Special Issue - A Global Dialogue on Cultivating Work-Life Harmony in Academia

Newsletter

Discover how academics worldwide balance work and personal life, as scholars share their unique experiences and strategies shaped by diverse cultural backgrounds. Explore a global view on finding harmony in academia.

Introduction

The quest for work-life balance in academia is a topic of global relevance, shaped by diverse cultural influences. We reached out to a cohort of invited scholars and researchers to understand how cultural nuances shape their work-life balance across different regions. Their voices provide a comprehensive picture of the challenges and strategies in different academic environments.

Work Culture

Virginia Helena Albarracin from Argentina, with her journey in Biological Sciences and Biochemistry leading to roles as an Independent Researcher at CONICET and Director at CIME-UNT-CONICET, reflects on positive academic changes in her country, emphasizing new regulations and laws for gender equality and sustainability in research. In Canada, Kenza Dufourmantelle, the Senior Director at the Canadian Conservation Institute, brings a blend of chemistry and art history to her role, observing a progressive work culture. Pooja Khurana, a European-based stem cell scientist and developmental biologist, now engaged in blending scientific research with social impact, finds her current workplace to be diverse, inclusive, and liberal with her past experiences. From the UK, Riccardo Maddalena and Magdalini Theodoridou bring their extensive international experience in civil engineering and conservation science, respectively. Maddalena, a Lecturer at Cardiff University, and Theodoridou, a Newcastle University Academic Track Fellow, highlight the flexible working policies at their institutions, contributing to a supportive work environment.

Polat Goktas
Polat Goktas

Work-Life Balance Practices

In terms of practices, Albarracin has implemented “flexible working hours, remote work options” at CIME, creating a collaborative and understanding environment. Dufourmantelle’s organization in Canada adopts a flexible schedule for a better work-life blend. “Employees choose to work longer hours each day, resulting in a 3-day weekend,” she explains. Khurana emphasizes the importance of recognizing challenges faced by researchers, especially regarding mental health. She values “acknowledgement and acceptance” of such issues within her work culture. In the UK, Maddalena appreciates Cardiff University’s embrace of “blended working,” allowing a mix of on-campus and remote work, while Theodoridou notes Newcastle University (NU)’s supportive policies for parents with Employer with heart charter, stating, “NU offers up to two weeks of paid leave for colleagues who suffer an early miscarriage.”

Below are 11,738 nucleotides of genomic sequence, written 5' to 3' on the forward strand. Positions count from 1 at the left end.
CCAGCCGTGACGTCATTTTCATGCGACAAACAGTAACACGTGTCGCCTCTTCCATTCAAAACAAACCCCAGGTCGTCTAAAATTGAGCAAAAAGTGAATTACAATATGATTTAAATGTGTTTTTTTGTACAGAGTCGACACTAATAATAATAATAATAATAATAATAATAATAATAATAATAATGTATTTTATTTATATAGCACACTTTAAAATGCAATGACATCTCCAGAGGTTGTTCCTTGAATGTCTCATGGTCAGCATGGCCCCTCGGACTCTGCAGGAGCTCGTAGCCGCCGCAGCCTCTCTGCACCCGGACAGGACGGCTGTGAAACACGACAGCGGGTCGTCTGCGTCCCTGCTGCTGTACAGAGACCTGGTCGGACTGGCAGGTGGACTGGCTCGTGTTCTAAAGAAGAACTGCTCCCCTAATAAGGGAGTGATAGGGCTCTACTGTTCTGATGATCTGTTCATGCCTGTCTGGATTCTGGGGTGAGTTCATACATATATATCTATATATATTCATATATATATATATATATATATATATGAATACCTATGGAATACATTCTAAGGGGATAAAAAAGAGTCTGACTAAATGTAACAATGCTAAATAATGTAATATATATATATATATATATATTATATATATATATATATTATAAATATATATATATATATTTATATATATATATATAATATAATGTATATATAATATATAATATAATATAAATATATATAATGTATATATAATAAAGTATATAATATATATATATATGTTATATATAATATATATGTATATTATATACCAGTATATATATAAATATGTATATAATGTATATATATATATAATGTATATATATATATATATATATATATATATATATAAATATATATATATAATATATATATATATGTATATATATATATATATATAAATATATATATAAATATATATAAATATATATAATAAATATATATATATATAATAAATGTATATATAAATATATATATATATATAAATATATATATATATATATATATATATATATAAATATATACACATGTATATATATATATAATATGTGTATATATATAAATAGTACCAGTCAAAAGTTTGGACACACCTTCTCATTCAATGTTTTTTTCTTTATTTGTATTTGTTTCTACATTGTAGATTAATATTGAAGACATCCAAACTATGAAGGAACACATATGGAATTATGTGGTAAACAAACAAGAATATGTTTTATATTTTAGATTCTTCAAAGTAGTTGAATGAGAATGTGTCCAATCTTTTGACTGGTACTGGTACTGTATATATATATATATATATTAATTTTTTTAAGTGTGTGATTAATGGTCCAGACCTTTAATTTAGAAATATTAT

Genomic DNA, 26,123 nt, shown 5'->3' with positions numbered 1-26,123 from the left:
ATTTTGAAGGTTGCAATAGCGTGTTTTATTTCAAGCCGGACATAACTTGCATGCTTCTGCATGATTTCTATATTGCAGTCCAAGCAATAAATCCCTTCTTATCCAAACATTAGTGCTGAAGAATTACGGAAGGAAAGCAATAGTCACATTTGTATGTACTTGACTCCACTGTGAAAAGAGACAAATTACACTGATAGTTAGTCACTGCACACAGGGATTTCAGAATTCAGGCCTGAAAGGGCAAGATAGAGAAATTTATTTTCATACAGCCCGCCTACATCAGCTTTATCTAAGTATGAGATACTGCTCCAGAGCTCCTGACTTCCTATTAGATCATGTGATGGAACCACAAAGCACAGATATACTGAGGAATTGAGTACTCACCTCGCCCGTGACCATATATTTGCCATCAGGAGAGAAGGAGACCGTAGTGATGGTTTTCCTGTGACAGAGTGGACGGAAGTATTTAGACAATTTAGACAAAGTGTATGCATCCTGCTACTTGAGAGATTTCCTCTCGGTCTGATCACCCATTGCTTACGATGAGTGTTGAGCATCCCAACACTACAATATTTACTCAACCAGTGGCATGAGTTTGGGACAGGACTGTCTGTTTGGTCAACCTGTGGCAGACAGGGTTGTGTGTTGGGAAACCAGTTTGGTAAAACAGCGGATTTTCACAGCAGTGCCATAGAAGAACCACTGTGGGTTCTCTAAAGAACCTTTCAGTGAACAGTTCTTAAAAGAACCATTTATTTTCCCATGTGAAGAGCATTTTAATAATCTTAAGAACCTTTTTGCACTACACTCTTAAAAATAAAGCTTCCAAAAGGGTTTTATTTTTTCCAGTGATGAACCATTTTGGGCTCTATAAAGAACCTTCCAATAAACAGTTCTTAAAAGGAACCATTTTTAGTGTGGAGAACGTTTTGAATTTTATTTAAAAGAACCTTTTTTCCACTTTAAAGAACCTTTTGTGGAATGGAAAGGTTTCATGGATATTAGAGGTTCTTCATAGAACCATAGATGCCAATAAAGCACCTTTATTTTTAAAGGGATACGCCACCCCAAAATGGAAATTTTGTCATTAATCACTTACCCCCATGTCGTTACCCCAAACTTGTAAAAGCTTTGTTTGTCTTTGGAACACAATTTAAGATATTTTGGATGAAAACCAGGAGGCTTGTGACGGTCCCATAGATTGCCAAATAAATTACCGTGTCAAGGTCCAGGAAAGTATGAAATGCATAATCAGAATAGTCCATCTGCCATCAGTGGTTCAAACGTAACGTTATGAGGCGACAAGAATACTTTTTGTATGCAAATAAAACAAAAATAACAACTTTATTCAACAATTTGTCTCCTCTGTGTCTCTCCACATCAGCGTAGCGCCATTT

Harmonizing minds, balancing lives: Uniting the world of academia
Figure 1: Harmonizing minds, balancing lives: Uniting the world of academia

Desired Changes

Albarracin calls for enhanced family support and infrastructure in universities, advocating for “more childcare facilities” to aid parents in balancing their professional and personal responsibilities. Dufourmantelle emphasizes the necessity of establishing “guidelines on the healthy ratio of meeting vs. non-meeting time” for a balanced work schedule, minimizing meeting fatigue and enhancing productivity. Khurana highlights the need to tackle job precarity and raise awareness about menstrual health issues, vital for improving employee well-being and productivity. These suggestions reflect an understanding of the broader societal factors that impact work-life balance. Maddalena advocates for “mandatory well-being training for all employees” and expanded mental health resources to improve the overall wellbeing of the university community. Theodoridou underscores the necessity of additional support for parents, especially in high-risk pregnancies, and suggests extending leave policies and offering full financial support beyond standard provisions. Additionally, she recommends provisions of childcare support for all parents participating in conferences and external activities, ensuring they can balance professional development with family responsibilities.

Personal Strategies

Albarracin maintains her work-life balance by hiring a nanny for her son and participating in gym, yoga, and cultural events. She values flexibility and personal life consideration in her leadership. Dufourmantelle integrates running into her daily routine, for energy and clarity, noting, “No matter how busy I am, I take this time for myself early in the morning.” This dedication to self-care is a testament to the importance of setting aside time for personal wellbeing. Khurana ensures personal care practices are a regular part of her work schedule, challenging work over personal life norms. Maddalena, navigating an independent researcher, uses a disciplined approach for balance, stating, “I have been using digital tools…to help plan my week and improve my work-life balance.” He prioritizes personal activities post-5pm, exemplifies a disciplined approach to balancing professional and personal commitments.

Conclusion

The collective experiences of our hosted researchers and scholars underline the importance of both institutional policies and personal strategies in achieving worklife harmony. Their stories from Argentina, Canada, Europe, and the UK provide a rich tapestry of approaches, reflecting the distinct cultural frameworks that influence scholarly pursuits in academia.

Polat Goktas
Guest Editor of December 2023 Special Issue
University College Dublin
polat.goktas@ucd.ie
Twitter: @PolatGoktass

Image by MidJourney
Image by MidJourney
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